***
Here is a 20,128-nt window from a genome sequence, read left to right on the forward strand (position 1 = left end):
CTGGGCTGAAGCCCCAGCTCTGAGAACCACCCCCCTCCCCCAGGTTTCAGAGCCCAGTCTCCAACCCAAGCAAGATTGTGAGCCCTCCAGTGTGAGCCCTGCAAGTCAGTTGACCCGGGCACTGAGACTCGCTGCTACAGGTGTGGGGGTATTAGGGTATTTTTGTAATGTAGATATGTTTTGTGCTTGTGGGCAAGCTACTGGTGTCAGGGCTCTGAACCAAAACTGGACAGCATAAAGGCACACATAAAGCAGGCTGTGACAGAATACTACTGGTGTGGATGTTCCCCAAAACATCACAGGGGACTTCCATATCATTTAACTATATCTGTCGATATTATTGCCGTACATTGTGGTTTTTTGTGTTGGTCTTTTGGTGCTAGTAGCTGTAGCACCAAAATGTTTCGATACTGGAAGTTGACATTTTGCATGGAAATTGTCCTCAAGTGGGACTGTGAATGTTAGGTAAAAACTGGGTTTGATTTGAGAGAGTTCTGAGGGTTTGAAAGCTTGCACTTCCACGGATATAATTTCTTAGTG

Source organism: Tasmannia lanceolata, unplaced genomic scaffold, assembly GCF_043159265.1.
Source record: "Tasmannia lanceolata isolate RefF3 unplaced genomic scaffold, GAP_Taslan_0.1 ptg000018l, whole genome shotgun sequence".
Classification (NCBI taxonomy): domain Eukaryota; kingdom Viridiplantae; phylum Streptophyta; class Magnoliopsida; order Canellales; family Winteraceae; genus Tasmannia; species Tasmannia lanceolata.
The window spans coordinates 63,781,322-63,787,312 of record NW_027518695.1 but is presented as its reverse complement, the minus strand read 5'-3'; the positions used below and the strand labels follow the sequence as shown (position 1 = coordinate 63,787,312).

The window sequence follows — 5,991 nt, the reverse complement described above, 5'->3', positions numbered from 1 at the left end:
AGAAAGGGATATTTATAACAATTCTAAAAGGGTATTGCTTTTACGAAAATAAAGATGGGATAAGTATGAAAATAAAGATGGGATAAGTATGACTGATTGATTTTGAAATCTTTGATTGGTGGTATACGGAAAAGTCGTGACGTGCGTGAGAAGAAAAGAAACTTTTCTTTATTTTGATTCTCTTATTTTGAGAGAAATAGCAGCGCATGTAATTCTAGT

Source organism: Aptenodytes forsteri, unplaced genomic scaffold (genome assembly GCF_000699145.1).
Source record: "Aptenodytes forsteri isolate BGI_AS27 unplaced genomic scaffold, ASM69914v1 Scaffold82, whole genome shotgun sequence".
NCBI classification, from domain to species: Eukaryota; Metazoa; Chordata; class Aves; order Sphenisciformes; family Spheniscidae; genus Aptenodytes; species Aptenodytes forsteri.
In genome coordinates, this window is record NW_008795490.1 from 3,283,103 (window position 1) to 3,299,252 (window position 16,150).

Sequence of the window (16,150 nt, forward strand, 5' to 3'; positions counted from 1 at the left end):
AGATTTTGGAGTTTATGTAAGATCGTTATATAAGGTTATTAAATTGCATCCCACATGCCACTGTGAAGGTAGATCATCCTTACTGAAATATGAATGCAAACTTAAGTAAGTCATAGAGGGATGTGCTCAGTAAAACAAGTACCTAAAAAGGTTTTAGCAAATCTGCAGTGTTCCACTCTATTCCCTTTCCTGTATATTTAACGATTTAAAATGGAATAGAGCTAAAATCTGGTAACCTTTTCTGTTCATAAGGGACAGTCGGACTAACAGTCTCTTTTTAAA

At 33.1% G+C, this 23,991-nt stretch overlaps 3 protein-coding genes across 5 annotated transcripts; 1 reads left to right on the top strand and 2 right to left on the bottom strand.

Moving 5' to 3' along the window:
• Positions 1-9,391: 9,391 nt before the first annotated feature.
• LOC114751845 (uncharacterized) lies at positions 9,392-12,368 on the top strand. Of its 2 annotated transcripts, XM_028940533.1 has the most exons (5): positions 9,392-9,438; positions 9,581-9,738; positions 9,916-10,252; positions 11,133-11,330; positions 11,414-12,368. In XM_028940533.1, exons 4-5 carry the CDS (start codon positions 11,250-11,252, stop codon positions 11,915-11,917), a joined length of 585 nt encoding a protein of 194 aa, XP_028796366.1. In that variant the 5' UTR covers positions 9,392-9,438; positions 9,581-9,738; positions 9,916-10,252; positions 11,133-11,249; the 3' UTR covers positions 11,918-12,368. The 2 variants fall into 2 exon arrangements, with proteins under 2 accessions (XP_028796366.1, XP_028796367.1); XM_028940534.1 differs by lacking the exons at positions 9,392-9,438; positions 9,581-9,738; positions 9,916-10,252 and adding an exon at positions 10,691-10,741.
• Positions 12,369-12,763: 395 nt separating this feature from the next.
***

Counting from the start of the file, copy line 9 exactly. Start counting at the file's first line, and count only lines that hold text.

Source organism: Aptenodytes forsteri, unplaced genomic scaffold (genome assembly GCF_000699145.1).